Friday, May 22, 2015

Mad Max: Fury Road Review

I live, I die, I live again!

I'm just going to cut right to the chase; Mad Max: Fury Road is a visceral and amazing action movie. It's easily one of the highlights of the summer movie season so far, not only as an impeccable action extravaganza, but just in sheer intensity. I can guarantee that no other movie this year will be quite like Fury Road, and I'm perfectly alright with that. Mad Max: Fury Road is an absolute blast that deserve every bit of praise it gets. However, don't let anyone tell you that this movie is perfect. To be frank, there are some elements in this movie that are a complete and utter mess. However, it's flaws are mostly nitpicks, though they eventually became more noticeable as the movie went on.

I don't usually ever mean to write a wishy-washy review, but there's no getting around the fact that while I think this movie is amazing, there are elements to it that I could VERY easily see someone hating, getting confused at, or at worst not liking. Just by the trailer alone, you can tell whether or not you're going to love this movie or not. Because, let's be honest with ourselves here, the movie is essentially one giant action scene. It's a glorious and amazing action scene, but it's a post-apocalyptic, dystopian, macho man, loud, brash, violent, and gory action scene. It's length is only topped by its lunacy and intensity, so if you're into that stuff, this is going to be a field day. If you're more opted to go see a goofy action comedy like Spy, this movie may be too much for you. If you're easily offended, disturbed, or too "sophisticated" for Mad Max, there is no saving you and you should probably vacate this review right now. To everyone else, let's talk about how a man gets his eyes burned off, drives a tank into the desert screaming how he's the conductor of death while shooting two machine guns at people.

Max Rockatansky is... a man who's completely irrelevant to this movie, so let's talk about Furiosa! Furiosa is a woman who is a general for Immortan Joe, an old messianic figure to a cult of men that worship him as a God for providing them water and safety. However, Immortan Joe is insane and a disgusting man, imprisoning women solely for breeding and hooking up every other woman to giant breast milkers to provided his men with milk to drink. Furiosa, disgusted by Immortan Joe, takes his five breeding wives and escapes with them on a massive War Rig, a giant truck that is designed to haul fuel and gas across the Wasteland. Realizing he's been crossed, Immortan Joe assembles three armies, giant monster trucks, insane men who worship Joe and will kill themselves for Joe and to be let into Valhalla, and a plethora of explosives to chase Furiosa and get his women back. Thankfully, Max is there to help Furiosa and the breeding wives on their giant escape, whether he likes it or not.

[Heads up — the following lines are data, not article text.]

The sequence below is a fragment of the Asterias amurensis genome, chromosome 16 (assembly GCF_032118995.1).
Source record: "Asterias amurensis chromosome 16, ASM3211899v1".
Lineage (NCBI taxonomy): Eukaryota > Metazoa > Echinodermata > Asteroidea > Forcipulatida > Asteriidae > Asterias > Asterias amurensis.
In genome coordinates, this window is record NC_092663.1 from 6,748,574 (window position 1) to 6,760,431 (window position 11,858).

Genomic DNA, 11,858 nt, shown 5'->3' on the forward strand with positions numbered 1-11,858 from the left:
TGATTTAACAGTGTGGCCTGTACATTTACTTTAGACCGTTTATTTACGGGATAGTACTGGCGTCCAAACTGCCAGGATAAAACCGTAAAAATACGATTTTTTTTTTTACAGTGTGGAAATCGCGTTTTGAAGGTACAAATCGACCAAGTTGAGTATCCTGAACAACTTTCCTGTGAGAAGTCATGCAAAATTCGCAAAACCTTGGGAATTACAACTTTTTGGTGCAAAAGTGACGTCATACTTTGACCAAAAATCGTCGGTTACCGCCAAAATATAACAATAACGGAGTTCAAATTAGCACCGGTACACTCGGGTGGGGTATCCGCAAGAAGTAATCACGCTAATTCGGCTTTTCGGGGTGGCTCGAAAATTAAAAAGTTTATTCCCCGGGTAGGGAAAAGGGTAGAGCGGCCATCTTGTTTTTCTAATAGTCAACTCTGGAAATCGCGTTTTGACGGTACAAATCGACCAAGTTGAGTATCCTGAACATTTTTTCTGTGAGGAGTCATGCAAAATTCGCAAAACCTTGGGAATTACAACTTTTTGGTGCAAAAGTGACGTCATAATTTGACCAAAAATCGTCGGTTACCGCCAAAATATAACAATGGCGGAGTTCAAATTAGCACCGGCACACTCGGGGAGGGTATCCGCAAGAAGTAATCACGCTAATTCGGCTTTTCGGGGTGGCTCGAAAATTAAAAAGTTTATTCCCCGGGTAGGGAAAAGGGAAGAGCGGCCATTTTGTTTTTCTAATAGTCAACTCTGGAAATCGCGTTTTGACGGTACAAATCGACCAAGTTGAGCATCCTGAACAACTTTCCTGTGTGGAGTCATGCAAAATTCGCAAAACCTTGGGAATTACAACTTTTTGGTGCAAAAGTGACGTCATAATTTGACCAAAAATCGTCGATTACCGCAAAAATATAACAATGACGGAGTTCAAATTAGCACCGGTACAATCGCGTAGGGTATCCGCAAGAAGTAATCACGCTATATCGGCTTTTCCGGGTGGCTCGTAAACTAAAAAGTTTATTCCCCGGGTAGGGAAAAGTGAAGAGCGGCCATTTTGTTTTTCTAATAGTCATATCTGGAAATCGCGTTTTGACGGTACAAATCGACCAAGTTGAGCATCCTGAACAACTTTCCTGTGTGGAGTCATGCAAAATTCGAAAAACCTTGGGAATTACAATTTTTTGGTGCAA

You know what's hard to do? Write about why a movie is good. It's so easy to say why a movie is awful and the flaws of it, but when something is good it becomes inherently more difficult to ascertain why it's good. In this case, this movie is a great action movie, but I can't describe set piece moments in any sufficient way. It's like trying to turn Pacific Rim into a novel. It's possible, but you just can't beat the idea of "HOLY SHIT A GIANT ROBOT IS BEATING A MONSTER TO DEATH WITH AN OCEAN TANKER." It's cool to say, but you don't understand the scope of it until you actually sit down and watch it. In this case, the action is all on cars and is absolutely brilliant to watch. This isn't polished and pretty like Furious 7. This is dirty, grimy, and cutthroat to watch, something that we lack in action movies today.

Most of our action movies are now CGI with very little practical fighting. Back in the glory days of action movies, the 80's and early 90's, CGI was so piss poor that no one wanted to use it. Everything had to be practical or else the director's vision would be compromised. Once CGI became better though, it was so much easier for a director to cut corners and use CGI for everything instead of practical effects. Take a look at The Phantom Menace for example. CGI should be treated as a tool, and George Miller uses CGI as a tool in Mad Max: Fury Road. It's a tool, but it's not the main focus. It supplements the already stellar practical action.

So here's a movie where most of its effects are practical, and most of the characters are brilliantly designed. The world is ugly and incredibly disgusting, but that just makes it all the more enthralling to watch. When you see a fat man with a giant swollen leg and nipple clamps, you'll want to gag from how disgusting he looks. At the same time though, you just can't turn away from how it's unlike anything you've seen from Hollywood. Not only that, but there are no clear allegiances in this movie. Oh sure, we know Immortan Joe is a monster that should be defeated, but Max is no saint either and neither is Furiosa. The only characters that are pure are the breeding wives, and that's kinda the whole point of their existence. They are meant to be pure and the one good thing that is left to be protected in this bleak and miserable world.